By Dennis Thompson HealthDay Reporter
FRIDAY, Feb. 9, 2024 — U.S. research into gun violence has started to expand following the ending of a two-decade drought of federal funding for such studies, a new report finds.
Firearms violence studies had been stymied by severe restrictions on federal funding adopted by Congress in 1996, the researchers said.
But those restrictions began to loosen in the mid-2010s, and in 2020 Congress began appropriating funds to federal agencies so that scientists could rigorously study gun violence.
As a result, the National Institutes of Health awarded more than $100 million for firearm injury prevention research between 2020 and 2022, according to the new report published Feb. 7 in the journal JAMA Surgery.
The U.S. Centers for Disease Control and Prevention awarded another $49 million during that same period.
That new flow of funds caused clinical trials regarding gun violence to increase by 90% from 2017-19 to 2020-22, while published research on the subject increased by 86%.
“This study clearly shows that federal funding is a motivator and legitimator for investigators interested in firearm injury prevention,” said researcher Dr. Megan Ranney, dean of the Yale School of Public Health.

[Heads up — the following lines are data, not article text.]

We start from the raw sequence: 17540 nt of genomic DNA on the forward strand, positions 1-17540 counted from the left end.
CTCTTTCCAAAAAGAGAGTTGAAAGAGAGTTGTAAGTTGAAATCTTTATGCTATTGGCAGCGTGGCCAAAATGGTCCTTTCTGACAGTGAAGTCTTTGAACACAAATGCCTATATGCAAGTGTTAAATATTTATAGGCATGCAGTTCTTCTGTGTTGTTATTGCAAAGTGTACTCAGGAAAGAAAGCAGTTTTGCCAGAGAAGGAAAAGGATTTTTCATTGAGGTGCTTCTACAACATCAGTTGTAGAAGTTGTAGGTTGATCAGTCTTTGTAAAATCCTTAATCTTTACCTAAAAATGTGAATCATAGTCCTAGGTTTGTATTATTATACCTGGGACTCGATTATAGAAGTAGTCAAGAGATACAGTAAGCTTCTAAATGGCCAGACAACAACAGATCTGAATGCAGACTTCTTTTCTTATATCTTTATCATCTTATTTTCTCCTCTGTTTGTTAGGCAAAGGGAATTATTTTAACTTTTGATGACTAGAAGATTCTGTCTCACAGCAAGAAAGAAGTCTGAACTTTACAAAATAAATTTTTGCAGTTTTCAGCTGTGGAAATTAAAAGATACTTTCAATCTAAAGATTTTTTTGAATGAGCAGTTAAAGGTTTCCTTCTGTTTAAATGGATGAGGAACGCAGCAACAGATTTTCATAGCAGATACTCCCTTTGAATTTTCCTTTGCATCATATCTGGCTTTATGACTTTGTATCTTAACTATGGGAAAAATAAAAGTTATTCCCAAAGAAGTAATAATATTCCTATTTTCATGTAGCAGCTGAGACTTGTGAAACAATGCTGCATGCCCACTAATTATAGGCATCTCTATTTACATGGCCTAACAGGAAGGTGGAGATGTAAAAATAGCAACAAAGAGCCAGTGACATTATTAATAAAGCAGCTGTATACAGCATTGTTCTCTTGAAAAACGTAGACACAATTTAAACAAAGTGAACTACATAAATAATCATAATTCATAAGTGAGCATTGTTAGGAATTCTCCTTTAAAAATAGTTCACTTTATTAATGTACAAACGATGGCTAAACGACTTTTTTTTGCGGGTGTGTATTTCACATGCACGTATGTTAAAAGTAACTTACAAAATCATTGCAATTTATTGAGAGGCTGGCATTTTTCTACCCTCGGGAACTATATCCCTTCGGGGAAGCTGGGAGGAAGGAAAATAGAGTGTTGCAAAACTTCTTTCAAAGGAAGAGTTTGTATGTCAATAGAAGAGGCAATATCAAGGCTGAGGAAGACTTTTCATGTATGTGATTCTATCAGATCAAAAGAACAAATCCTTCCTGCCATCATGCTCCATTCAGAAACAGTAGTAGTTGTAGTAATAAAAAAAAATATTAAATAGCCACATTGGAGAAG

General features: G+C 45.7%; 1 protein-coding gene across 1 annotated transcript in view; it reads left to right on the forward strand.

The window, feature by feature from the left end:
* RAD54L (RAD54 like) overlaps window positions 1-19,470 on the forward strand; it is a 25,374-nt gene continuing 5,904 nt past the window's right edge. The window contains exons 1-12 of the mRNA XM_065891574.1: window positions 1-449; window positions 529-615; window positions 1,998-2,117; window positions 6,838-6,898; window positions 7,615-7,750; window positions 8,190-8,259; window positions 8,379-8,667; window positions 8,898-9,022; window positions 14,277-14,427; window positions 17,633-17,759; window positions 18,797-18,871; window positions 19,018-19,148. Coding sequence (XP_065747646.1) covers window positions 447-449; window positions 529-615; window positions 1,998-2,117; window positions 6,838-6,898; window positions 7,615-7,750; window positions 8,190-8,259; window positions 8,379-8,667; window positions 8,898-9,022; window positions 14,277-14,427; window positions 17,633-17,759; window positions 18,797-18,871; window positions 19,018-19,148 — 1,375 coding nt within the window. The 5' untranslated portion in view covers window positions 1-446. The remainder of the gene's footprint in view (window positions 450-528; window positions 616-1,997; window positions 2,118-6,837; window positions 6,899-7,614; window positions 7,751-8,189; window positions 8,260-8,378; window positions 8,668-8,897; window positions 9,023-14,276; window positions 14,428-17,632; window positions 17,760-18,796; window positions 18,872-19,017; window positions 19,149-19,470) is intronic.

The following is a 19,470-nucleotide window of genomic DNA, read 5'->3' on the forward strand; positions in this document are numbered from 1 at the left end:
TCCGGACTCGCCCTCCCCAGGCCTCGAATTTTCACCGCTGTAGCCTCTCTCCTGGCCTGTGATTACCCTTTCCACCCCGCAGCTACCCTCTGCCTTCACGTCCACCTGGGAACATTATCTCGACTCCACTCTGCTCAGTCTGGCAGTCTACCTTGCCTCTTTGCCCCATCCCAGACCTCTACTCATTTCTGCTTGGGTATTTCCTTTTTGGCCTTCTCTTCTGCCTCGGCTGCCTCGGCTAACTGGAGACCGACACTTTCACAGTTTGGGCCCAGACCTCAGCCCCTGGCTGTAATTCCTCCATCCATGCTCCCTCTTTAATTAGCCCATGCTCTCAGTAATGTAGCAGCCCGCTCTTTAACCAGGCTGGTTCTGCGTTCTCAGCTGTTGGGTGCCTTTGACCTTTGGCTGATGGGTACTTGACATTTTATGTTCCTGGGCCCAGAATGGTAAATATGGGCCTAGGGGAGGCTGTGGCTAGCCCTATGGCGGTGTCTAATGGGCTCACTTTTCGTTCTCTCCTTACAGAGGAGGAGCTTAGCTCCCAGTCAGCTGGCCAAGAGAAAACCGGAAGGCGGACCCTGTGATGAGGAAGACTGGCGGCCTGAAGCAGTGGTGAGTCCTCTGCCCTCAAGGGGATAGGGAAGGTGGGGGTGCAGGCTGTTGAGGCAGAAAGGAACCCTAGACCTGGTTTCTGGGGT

For the study, researchers reviewed federal grants, registered clinical trials, and published research regarding firearms violence between 1985 and 2022.
Of all the publications reviewed, 47% had no funding, 16% had NIH funding and 11% had CDC funding. Another 38% received funding from other sources, such as private foundations.
Most studies (55%) looked at firearm violence. About 48% focused on firearm suicides, and 21% looked at unintentional firearm injuries.
Some of this has been spurred by the increase in gun violence in the United States, but Ranney said the role of federal funding should not be discounted.
“This study shows that as rates of firearm injuries and death rise in the U.S., continued federal funding is critical for supporting and facilitating rigorous research and data-driven solutions,” Ranney said in a university news release.
“Research helps us understand what works and helps us invest our time and money in programs that will really make a difference,” Ranney added. “Already, CDC- and NIH-funded research has shown the value of some innovative new programs, such as the ‘See Something, Say Something’ program. But more is needed.”
- Yale University, news release, Feb. 7, 2024
Disclaimer: Statistical data in medical articles provide general trends and do not pertain to individuals. Individual factors can vary greatly. Always seek personalized medical advice for individual healthcare decisions.
© 2024 HealthDay. All rights reserved.
Posted February 2024
Read this next
More news resources
Subscribe to our newsletter
Whatever your topic of interest, subscribe to our newsletters to get the best of Drugs.com in your inbox.